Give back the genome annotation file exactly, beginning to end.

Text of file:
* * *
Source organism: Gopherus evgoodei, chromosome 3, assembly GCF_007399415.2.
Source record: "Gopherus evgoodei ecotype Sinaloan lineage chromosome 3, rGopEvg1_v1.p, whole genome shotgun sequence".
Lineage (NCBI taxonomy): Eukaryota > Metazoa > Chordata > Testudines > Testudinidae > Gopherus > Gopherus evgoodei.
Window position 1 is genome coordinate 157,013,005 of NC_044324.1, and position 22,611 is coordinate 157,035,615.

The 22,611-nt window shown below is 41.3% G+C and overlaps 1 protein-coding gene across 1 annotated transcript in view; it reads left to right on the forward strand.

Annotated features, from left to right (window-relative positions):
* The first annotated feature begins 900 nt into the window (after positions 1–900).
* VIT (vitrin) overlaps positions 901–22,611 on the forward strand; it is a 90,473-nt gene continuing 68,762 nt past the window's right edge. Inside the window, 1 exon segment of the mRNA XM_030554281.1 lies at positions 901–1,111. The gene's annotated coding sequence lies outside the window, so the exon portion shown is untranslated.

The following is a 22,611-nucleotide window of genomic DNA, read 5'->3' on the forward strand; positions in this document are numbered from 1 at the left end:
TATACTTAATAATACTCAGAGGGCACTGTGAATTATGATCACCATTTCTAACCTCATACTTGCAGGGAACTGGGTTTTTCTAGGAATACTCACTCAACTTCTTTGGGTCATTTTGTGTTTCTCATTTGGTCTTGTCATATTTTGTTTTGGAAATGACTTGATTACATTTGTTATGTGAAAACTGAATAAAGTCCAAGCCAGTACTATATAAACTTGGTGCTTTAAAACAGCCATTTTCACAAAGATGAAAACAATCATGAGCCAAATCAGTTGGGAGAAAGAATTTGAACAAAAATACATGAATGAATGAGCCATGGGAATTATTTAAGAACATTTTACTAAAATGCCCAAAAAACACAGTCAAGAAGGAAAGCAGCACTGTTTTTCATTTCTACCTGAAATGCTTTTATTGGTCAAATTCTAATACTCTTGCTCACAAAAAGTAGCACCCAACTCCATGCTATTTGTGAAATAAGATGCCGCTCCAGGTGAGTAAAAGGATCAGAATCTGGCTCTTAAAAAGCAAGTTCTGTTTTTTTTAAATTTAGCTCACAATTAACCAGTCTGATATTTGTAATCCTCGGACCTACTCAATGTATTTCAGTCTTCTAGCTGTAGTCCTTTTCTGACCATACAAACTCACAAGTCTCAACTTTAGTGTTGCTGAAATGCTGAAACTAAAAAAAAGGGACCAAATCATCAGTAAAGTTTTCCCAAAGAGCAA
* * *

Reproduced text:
Source organism: Gopherus evgoodei, chromosome 3, assembly GCF_007399415.2.
Source record: "Gopherus evgoodei ecotype Sinaloan lineage chromosome 3, rGopEvg1_v1.p, whole genome shotgun sequence".
Lineage (NCBI taxonomy): Eukaryota > Metazoa > Chordata > Testudines > Testudinidae > Gopherus > Gopherus evgoodei.
Window position 1 is genome coordinate 157,013,005 of NC_044324.1, and position 22,611 is coordinate 157,035,615.

The 22,611-nt window shown below is 41.3% G+C and overlaps 1 protein-coding gene across 1 annotated transcript in view; it reads left to right on the forward strand.

Annotated features, from left to right (window-relative positions):
* The first annotated feature begins 900 nt into the window (after positions 1–900).
* VIT (vitrin) overlaps positions 901–22,611 on the forward strand; it is a 90,473-nt gene continuing 68,762 nt past the window's right edge. Inside the window, 1 exon segment of the mRNA XM_030554281.1 lies at positions 901–1,111. The gene's annotated coding sequence lies outside the window, so the exon portion shown is untranslated.

The following is a 22,611-nucleotide window of genomic DNA, read 5'->3' on the forward strand; positions in this document are numbered from 1 at the left end:
TATACTTAATAATACTCAGAGGGCACTGTGAATTATGATCACCATTTCTAACCTCATACTTGCAGGGAACTGGGTTTTTCTAGGAATACTCACTCAACTTCTTTGGGTCATTTTGTGTTTCTCATTTGGTCTTGTCATATTTTGTTTTGGAAATGACTTGATTACATTTGTTATGTGAAAACTGAATAAAGTCCAAGCCAGTACTATATAAACTTGGTGCTTTAAAACAGCCATTTTCACAAAGATGAAAACAATCATGAGCCAAATCAGTTGGGAGAAAGAATTTGAACAAAAATACATGAATGAATGAGCCATGGGAATTATTTAAGAACATTTTACTAAAATGCCCAAAAAACACAGTCAAGAAGGAAAGCAGCACTGTTTTTCATTTCTACCTGAAATGCTTTTATTGGTCAAATTCTAATACTCTTGCTCACAAAAAGTAGCACCCAACTCCATGCTATTTGTGAAATAAGATGCCGCTCCAGGTGAGTAAAAGGATCAGAATCTGGCTCTTAAAAAGCAAGTTCTGTTTTTTTTAAATTTAGCTCACAATTAACCAGTCTGATATTTGTAATCCTCGGACCTACTCAATGTATTTCAGTCTTCTAGCTGTAGTCCTTTTCTGACCATACAAACTCACAAGTCTCAACTTTAGTGTTGCTGAAATGCTGAAACTAAAAAAAAGGGACCAAATCATCAGTAAAGTTTTCCCAAAGAGCAA